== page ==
Researchers at Western University have shown that a regular season of play can cause changes in the brain that are similar to changes caused by concussion, though less severe. Using sophisticated Magnetic Resonance Spectroscopy the researchers looked at metabolite levels in the brains of female varsity rugby players at the beginning of their season, after suffering a concussion, and again at the end of the season.
"What we found is that the players that had suffered a concussion during the season had a large reduction in the level of a metabolite called glutamine," said Robert Bartha, PhD, professor at Western's Schulich School of Medicine & Dentistry and Scientist at Western's Robarts Research Institute. "We also showed that players that didn't have a concussion had a similar but smaller reduction of this metabolite called glutamine, when we looked at their baseline measures compared to their after-season measures."
Glutamine is an important part of the glutamate neurotransmission cycle in the brain and a reduction in glutamine suggests there may be a shift in this glutamate-glutamine cycle. "Glutamine is a very interesting metabolite because it is involved in a number of different processes in the brain," said Bartha. "Glutamine is also a byproduct of glucose metabolism, so lower glutamine could be the result of lower glucose metabolism. Under some conditions it can also be used as an energy substrate, so if the brain needs a lot of energy, it can use some of the glutamine to power the cells."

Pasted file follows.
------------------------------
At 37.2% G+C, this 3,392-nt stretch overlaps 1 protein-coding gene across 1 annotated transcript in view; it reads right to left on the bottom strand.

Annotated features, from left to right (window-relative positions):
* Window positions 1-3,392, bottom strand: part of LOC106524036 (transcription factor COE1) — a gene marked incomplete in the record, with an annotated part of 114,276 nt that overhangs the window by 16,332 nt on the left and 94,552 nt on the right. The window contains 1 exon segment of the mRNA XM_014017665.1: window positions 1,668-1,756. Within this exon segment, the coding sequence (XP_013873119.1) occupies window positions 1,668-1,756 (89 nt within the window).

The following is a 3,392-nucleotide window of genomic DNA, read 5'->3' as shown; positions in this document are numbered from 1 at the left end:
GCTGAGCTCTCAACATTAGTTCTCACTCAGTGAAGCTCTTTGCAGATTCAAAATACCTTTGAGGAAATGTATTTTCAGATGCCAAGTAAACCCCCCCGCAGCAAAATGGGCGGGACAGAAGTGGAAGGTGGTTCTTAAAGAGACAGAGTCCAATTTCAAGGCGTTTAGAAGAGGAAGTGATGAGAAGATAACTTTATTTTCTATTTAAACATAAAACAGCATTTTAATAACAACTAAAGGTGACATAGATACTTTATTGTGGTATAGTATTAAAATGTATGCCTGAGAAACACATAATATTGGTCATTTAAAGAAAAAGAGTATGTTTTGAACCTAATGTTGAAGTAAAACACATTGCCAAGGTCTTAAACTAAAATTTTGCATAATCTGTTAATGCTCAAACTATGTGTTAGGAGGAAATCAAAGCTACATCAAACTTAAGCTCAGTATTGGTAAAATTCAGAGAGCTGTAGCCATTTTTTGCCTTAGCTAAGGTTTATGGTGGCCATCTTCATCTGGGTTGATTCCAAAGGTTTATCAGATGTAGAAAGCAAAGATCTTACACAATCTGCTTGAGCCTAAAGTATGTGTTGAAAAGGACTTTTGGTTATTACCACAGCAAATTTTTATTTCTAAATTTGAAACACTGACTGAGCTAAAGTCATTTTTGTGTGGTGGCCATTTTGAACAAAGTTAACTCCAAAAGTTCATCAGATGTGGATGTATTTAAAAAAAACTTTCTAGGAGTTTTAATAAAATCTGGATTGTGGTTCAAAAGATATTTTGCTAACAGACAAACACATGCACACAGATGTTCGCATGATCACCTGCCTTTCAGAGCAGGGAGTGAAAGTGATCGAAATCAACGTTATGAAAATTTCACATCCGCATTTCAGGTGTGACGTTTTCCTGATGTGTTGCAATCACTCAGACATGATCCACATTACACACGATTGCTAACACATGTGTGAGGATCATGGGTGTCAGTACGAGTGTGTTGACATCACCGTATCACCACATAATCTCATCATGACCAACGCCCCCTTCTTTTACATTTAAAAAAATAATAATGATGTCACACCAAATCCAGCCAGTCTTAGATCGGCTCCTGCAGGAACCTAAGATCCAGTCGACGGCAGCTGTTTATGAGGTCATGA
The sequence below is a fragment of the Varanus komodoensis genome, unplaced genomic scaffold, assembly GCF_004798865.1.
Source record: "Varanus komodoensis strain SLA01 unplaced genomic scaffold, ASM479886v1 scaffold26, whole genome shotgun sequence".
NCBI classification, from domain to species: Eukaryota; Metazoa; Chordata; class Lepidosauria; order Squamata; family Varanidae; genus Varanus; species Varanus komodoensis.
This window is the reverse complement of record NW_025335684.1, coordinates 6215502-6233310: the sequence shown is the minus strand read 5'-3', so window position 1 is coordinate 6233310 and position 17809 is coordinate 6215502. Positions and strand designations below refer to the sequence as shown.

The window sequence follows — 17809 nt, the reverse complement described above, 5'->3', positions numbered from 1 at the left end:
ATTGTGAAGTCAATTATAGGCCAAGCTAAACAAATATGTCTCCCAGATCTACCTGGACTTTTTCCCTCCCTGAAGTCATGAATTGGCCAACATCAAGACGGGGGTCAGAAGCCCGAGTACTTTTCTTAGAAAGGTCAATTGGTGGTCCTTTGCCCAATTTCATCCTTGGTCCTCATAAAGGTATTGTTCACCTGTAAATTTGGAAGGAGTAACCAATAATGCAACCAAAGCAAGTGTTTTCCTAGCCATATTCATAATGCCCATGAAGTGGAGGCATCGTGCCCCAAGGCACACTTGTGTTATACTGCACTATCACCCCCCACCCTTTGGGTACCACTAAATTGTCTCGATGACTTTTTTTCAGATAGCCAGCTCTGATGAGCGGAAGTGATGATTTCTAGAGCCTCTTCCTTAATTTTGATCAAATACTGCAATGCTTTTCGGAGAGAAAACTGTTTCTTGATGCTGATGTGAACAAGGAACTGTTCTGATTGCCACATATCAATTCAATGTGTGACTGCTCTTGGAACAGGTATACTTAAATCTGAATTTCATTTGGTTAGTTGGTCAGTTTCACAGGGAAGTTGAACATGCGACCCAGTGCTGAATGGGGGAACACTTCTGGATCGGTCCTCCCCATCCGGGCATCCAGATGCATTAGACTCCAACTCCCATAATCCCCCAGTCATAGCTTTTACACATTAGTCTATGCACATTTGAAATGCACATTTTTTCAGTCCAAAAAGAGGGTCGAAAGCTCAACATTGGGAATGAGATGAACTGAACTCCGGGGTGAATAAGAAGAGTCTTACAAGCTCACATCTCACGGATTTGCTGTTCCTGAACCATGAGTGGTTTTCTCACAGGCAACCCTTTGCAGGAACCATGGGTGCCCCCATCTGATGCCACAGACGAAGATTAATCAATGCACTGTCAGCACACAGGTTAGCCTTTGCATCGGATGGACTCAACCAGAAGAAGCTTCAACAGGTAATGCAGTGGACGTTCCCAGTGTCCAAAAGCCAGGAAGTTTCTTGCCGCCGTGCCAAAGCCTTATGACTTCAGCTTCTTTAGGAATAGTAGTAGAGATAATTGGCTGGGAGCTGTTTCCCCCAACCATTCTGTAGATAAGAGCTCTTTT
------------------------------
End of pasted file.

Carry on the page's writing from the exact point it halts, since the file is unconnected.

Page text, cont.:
The other finding was that these metabolite changes persisted even after the clinical scores for concussion had returned to normal and the athletes were cleared to return to play. The study authors suggest that these metrics may be more sensitive to brain injury and could aid in assessing recovery of brain injury from concussion.
Video of the researchers discussing their work can be found below
By studying the athletes at baseline before the season began, Bartha, and PhD candidate Amy Schranz were able to compare the subjects to themselves instead of to a control group, allowing them to see very subtle changes.
"We studied the female varsity rugby team here at Western University and that team was chosen in particular because females are underreported in the literature," said Schranz. "We followed this team for five seasons and that allowed us to collect data on over 50 individuals, which included over 20 concussions across 15 individual players."